However, there are serious problems with hard income cut-offs for any program meant to help those who need help. What about the family that has a child with special needs, perhaps not rising to the level of an IEP, but requires more resources than a typical child? Or the family that loses one income earner, but can’t qualify because of their most recent tax return?
In a decentralized credit scholarship system, such flexibility can be built into means-testing regulation. In New Hampshire, scholarship organizations are allowed to use up to 20 percent of their funds for families who fall outside the strict income cutoff.
Strict, hard income cutoffs may be easy for governments and large organizations to process, but they come at a serious cost in flexibility and responsiveness to the diverse needs of individual children and families.
Only corporations are eligible for the tax credits.
Individual-level tax credits are relatively difficult in Florida because there is no individual income tax. However, sales tax credits can be allowed for individuals at the point of sale.
From a larger perspective, however, this is an unfortunate flaw, not a feature, and including individual taxpayers is a huge positive for any program.
Corporate tax liabilities are subject to very large fluctuations year-to-year, there are far fewer corporate than individual taxpayers, and decisions must be made within an often-complex and time-consuming process.
All of this means that corporate-only credit programs are more volatile, uncertain, and costly.
Donations from individual taxpayers broaden and stabilize the revenue stream for credits, invest real human beings in supporting education with their personal funds, and thereby create greater accountability to a more diverse and attentive donors base.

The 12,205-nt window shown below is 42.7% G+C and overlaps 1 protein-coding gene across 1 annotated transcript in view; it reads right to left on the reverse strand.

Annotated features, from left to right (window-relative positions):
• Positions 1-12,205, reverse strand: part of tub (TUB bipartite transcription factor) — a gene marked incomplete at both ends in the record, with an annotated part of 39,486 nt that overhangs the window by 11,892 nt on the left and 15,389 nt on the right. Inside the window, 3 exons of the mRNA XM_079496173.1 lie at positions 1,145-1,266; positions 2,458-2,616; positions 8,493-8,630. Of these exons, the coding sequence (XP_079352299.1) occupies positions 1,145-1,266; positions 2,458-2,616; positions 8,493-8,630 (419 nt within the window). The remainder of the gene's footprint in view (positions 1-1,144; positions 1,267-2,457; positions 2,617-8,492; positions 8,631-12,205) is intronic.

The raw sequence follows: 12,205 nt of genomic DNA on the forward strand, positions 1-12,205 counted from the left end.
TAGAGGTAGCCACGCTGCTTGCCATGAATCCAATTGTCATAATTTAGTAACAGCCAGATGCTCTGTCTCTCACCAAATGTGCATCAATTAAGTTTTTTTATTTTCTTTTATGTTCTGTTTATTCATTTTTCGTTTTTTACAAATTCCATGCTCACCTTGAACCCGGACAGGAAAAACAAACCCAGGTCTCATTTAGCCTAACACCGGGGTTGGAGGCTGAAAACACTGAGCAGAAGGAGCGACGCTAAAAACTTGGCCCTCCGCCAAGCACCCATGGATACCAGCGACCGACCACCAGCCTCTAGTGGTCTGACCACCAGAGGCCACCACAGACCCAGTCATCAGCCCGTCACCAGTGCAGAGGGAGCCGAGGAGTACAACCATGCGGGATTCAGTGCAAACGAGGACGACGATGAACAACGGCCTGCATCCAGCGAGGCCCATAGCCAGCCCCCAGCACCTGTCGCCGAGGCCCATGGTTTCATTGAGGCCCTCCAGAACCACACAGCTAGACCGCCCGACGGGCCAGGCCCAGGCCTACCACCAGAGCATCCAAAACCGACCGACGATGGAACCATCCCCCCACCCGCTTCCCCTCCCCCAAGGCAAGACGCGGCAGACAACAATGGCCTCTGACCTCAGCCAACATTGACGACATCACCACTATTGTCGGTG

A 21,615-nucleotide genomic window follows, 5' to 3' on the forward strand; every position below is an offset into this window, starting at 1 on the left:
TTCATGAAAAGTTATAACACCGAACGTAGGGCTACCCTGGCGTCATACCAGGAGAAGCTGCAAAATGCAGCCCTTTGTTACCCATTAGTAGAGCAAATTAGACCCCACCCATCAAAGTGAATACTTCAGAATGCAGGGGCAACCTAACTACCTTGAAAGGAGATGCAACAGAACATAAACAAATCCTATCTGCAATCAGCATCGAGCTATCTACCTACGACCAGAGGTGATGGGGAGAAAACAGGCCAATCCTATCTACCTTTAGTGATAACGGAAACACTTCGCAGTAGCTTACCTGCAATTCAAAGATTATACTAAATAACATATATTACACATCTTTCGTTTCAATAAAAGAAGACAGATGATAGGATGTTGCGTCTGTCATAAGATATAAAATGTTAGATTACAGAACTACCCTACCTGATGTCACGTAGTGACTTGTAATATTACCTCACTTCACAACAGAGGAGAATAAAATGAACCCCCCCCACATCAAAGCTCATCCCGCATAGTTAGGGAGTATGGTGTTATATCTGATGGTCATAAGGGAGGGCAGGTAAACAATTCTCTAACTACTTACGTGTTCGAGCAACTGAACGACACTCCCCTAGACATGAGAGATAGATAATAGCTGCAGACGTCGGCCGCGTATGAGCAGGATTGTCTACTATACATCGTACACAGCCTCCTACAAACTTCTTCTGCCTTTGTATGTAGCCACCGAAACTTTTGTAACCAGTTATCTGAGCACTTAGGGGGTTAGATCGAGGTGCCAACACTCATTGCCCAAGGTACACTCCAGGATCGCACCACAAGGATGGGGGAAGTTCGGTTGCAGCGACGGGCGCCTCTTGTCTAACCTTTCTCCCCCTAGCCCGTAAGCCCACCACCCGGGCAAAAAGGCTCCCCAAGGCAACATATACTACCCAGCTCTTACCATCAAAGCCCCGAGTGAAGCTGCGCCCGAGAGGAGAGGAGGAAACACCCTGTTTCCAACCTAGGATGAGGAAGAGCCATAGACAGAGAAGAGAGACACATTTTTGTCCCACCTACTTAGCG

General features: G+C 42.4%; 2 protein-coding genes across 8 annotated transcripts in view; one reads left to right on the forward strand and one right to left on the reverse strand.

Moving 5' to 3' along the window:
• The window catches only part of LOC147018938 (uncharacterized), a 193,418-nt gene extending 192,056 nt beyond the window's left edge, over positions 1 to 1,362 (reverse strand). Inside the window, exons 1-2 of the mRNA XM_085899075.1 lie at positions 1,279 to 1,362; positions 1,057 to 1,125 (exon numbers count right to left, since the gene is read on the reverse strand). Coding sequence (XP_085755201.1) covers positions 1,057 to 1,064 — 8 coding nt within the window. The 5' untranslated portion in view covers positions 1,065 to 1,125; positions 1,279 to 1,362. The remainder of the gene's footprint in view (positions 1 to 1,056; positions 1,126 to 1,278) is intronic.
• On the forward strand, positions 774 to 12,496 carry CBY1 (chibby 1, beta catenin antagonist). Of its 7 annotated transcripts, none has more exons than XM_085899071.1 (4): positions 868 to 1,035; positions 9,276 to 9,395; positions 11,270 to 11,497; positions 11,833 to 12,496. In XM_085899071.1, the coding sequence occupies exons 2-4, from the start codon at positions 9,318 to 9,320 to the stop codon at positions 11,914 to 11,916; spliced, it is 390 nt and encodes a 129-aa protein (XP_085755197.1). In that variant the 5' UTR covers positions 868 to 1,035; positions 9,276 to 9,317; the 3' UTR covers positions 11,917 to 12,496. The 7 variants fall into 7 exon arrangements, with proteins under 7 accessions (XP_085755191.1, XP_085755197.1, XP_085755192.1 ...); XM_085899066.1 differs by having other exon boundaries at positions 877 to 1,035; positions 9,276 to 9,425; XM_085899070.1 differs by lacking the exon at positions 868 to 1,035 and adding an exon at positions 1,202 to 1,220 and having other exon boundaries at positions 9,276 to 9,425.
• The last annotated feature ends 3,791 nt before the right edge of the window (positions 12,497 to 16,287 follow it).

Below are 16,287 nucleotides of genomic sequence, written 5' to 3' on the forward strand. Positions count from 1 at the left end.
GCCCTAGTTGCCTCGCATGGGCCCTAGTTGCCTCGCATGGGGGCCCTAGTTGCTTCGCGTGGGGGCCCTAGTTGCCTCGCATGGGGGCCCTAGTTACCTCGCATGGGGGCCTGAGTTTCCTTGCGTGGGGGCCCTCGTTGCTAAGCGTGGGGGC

Eliminating the chance of parents donating for their own benefit.
The problem of parents donating for the benefit of their own child is an issue created by poor policy design in the first instance.
What sense does it make to force parents with a tax liability, who also need assistance for their child, to 1) donate to a scholarship fund and then 2) apply to that non-profit for a scholarship funded with the money that they earned and donated in the first place?
This absurd circular-donation system can be easily fixed by allowing parents to claim a credit for their own child’s education—as is already done in Illinois and Iowa. It can be made even better by allowing grandparents, uncles, aunts, friends, and neighbors to claim a credit for money they spend on a specific child they know and want to help. Allowing those with a direct personal interest in the success of a child to help support their education creates yet more accountability and more direct involvement in education from extended families and communities.
All scholarships are handled by one nonprofit organization, and its fees are limited to 3 percent of donations.
Florida’s education tax credit program is run entirely by a single non-profit organization largely due to the fact that scholarship organizations are not able to use any credits funds for the significant overhead involved in running such an organization for the first three years, and then only 3 percent thereafter, which is inadequate for meeting reasonable costs.